You know, I’ve got to be honest with you about something. I’ve heard enough complaining from white men this year to last me a lifetime.
Donald Trump and, perhaps more poignantly, Steve Bannon, have managed to validate and otherwise legitimize what is perhaps one of the most illegitimate grievances ever put forth in the history of civilized society: the idea that white males in America are getting the short end of the stick.
That is so patently absurd that it eludes all attempts to lampoon it. The entire history of this country is built on overt white privilege and various manifestations of misogyny.
Given that, you’d think it would take a hell of a lot in terms of shifting dynamics for white males to start complaining. But apparently that’s not the case because if we’ve learned anything in 2017, it’s that all it takes is one racist, misogynistic President lending credence to the myth of white male dispossession to get old white men riled up at the prospect of social mobility for anyone who is i) not white, ii) a women or “worse” iii) a woman who isn’t white.
Not to put too fine a point on it, but the myth of white male dispossession is just about the most far-fetched narrative imaginable. But then again, so is “President Donald Trump”, so I guess one absurd narrative begets another.
Anyway, on Monday we brought you the latest post from Notes From Disgraceland entitled “Rage Capital Is Ready For Picking: Identity Crises And Four Modes Of Misogyny,” and we wanted to follow that up on Tuesday with the following brief excerpt from a Wells Fargo note and the graph that accompanies it. We’ll present these without further comment because everything said above should suffice when it comes to editorializing:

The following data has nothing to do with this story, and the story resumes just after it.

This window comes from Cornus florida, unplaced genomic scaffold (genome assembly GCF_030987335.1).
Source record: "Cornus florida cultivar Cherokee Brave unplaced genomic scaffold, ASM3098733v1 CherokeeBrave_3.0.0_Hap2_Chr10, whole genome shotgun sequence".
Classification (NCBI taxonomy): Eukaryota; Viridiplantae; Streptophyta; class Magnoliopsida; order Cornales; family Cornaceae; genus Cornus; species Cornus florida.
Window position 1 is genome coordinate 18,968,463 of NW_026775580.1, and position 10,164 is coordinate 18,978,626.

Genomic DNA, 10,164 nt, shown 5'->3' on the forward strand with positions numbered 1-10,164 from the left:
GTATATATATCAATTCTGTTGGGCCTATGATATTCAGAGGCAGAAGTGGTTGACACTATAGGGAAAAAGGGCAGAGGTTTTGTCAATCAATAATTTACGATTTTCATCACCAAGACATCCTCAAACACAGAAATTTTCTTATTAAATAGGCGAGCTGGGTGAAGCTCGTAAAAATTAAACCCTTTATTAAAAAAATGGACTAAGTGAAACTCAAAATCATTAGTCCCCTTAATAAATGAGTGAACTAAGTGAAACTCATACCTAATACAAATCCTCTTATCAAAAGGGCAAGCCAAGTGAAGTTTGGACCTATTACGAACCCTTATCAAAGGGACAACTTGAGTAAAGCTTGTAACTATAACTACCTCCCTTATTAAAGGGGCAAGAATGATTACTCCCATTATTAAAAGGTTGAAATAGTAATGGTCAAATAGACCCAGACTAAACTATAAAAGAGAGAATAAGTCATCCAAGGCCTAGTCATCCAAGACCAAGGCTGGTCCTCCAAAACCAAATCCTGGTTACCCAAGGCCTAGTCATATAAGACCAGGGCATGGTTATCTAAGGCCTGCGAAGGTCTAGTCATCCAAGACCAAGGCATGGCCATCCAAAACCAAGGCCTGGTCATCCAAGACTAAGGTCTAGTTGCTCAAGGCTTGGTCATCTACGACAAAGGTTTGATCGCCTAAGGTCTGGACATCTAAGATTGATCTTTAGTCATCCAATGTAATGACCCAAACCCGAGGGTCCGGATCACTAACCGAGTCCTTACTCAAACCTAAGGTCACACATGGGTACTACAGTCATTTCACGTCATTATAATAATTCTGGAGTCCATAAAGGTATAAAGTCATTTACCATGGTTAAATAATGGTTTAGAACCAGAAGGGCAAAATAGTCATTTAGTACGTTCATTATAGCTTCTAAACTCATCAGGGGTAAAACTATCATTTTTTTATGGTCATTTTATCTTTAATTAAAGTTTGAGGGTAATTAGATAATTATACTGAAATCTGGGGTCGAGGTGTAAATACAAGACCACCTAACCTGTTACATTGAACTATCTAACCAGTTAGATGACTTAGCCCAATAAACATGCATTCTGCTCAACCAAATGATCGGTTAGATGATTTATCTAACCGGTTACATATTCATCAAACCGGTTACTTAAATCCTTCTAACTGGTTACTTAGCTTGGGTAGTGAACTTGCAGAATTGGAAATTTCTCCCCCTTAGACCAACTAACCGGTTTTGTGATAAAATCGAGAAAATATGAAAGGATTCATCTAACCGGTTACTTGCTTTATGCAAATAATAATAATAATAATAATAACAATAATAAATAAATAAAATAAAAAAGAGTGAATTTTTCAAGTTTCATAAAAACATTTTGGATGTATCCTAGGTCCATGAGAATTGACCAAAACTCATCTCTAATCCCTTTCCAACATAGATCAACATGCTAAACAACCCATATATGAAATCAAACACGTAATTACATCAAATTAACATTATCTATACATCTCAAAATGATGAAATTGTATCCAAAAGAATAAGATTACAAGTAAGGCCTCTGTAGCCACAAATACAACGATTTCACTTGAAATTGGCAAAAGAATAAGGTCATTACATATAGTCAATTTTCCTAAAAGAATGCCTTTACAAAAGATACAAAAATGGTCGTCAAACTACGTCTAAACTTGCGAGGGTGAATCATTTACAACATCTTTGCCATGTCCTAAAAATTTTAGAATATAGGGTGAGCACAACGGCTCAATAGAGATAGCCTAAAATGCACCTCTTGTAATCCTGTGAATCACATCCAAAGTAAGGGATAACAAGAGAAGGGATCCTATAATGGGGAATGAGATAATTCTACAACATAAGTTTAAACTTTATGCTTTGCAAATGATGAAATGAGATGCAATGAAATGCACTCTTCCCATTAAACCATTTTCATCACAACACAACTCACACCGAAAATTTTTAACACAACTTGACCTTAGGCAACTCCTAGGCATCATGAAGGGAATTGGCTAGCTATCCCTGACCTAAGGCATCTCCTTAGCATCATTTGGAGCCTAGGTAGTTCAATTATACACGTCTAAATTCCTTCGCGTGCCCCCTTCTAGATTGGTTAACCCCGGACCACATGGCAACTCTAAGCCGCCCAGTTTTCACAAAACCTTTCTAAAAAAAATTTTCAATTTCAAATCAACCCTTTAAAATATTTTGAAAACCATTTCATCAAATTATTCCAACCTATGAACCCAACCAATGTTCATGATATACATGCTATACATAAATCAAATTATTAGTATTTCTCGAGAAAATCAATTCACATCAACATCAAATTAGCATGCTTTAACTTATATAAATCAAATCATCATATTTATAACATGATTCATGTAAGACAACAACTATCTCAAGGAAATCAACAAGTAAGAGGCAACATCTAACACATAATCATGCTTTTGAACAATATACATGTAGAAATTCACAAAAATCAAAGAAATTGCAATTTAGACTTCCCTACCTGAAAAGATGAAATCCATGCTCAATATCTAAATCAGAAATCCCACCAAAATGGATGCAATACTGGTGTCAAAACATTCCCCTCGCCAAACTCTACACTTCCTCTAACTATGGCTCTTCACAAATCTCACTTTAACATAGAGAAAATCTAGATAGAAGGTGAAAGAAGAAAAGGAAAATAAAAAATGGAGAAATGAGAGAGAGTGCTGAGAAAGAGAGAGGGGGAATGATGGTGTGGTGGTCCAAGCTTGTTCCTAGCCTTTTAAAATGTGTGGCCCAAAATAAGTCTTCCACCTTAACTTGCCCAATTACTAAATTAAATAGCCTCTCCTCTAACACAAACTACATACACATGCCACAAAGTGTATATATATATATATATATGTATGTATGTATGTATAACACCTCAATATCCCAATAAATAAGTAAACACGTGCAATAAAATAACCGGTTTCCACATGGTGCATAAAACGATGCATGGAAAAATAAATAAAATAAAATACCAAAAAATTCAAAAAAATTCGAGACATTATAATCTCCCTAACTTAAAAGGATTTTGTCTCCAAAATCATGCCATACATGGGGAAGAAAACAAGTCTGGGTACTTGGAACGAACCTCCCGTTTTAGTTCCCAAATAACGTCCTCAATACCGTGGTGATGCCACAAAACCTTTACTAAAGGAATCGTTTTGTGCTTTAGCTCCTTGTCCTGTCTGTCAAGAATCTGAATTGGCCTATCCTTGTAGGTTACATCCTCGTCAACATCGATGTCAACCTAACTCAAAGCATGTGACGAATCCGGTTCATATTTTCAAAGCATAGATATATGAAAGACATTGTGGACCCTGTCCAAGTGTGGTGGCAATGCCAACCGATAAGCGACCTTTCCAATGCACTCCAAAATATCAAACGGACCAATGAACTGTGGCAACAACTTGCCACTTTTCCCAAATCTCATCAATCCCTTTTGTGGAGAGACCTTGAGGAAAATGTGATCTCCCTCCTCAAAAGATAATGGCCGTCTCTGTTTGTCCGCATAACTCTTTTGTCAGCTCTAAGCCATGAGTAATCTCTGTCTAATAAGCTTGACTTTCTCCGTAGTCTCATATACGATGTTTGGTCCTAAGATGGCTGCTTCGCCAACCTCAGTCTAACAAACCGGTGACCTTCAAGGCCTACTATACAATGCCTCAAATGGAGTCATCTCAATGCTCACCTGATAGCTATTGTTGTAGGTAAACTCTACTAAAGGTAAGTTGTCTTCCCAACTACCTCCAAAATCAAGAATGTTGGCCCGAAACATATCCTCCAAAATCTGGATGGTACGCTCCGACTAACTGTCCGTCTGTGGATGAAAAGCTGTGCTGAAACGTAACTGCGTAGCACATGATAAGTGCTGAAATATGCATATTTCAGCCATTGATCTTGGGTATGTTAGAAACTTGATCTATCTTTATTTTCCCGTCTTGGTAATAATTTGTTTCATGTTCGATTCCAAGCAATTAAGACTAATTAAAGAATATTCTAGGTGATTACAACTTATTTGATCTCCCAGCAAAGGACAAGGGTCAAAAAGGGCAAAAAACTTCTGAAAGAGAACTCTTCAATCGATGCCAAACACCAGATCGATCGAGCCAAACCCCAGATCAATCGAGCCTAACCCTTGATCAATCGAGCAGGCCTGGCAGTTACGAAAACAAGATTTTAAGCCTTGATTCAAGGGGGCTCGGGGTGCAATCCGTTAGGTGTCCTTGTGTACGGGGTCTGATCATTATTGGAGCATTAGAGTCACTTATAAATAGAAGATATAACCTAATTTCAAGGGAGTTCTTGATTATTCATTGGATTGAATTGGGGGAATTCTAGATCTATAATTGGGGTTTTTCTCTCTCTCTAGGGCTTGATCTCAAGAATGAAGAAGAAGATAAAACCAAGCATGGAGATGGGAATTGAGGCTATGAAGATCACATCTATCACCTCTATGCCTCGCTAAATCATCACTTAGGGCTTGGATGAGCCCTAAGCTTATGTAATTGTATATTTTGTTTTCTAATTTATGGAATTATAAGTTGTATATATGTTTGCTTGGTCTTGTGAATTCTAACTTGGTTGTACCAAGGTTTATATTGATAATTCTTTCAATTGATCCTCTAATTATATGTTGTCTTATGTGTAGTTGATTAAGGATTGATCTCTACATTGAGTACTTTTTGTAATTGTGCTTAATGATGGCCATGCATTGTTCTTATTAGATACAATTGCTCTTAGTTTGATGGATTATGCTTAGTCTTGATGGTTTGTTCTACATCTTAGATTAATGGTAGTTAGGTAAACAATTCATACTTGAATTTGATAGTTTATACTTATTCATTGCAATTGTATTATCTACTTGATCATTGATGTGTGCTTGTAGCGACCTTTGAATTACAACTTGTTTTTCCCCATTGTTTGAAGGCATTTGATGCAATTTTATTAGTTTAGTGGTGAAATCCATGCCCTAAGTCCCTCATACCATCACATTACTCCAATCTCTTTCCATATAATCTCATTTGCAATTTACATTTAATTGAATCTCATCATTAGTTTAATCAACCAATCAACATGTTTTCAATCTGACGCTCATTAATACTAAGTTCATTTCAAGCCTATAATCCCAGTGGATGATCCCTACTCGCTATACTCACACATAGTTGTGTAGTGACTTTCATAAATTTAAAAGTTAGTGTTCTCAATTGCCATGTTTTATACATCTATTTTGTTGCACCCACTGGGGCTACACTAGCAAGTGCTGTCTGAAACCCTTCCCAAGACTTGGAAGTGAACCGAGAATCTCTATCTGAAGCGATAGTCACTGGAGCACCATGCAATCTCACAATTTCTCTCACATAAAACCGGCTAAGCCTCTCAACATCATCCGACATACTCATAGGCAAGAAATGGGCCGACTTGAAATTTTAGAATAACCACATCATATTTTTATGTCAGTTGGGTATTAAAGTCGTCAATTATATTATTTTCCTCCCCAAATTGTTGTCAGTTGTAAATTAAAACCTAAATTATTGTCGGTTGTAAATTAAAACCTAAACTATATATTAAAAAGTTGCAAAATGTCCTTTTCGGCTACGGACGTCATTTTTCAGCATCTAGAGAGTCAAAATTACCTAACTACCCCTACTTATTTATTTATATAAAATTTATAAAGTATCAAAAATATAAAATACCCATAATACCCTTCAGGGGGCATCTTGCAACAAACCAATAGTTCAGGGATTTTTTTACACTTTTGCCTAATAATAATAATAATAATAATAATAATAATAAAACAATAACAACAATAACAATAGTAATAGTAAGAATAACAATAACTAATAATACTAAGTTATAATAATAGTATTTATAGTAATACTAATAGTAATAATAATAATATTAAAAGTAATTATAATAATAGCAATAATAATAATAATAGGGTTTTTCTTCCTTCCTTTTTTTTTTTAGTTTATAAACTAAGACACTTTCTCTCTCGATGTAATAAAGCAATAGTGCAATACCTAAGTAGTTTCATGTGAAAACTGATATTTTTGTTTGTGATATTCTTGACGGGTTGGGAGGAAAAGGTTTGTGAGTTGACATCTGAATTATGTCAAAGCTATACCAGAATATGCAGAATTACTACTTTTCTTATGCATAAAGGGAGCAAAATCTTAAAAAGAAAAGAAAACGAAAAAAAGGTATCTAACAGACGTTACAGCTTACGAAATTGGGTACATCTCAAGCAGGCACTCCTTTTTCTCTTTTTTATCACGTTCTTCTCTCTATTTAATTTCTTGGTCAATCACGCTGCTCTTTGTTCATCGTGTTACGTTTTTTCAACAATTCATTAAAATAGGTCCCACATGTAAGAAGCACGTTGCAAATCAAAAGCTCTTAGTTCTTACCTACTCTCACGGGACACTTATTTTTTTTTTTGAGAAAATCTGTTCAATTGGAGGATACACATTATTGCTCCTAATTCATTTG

Girl With the Draggin’ W-2
Women still earn just 80 cents for every dollar earned by men. While this frequently cited figure is accurate, it is somewhat blunt in its measurement. Career choice and hours worked explain some, but not all of the difference. In our special report earlier this year that explored the gender gap, we found that even among full-time working men and women in the same fields, men earn more in nearly every occupation category. Closing the gender pay gap is a way for businesses to boost profits and tap a deeper pool of talent. For the larger economy, narrowing the pay gap could draw more women into the workforce and increase labor force participation, an oft-cited factor in explaining below-trend GDP growth.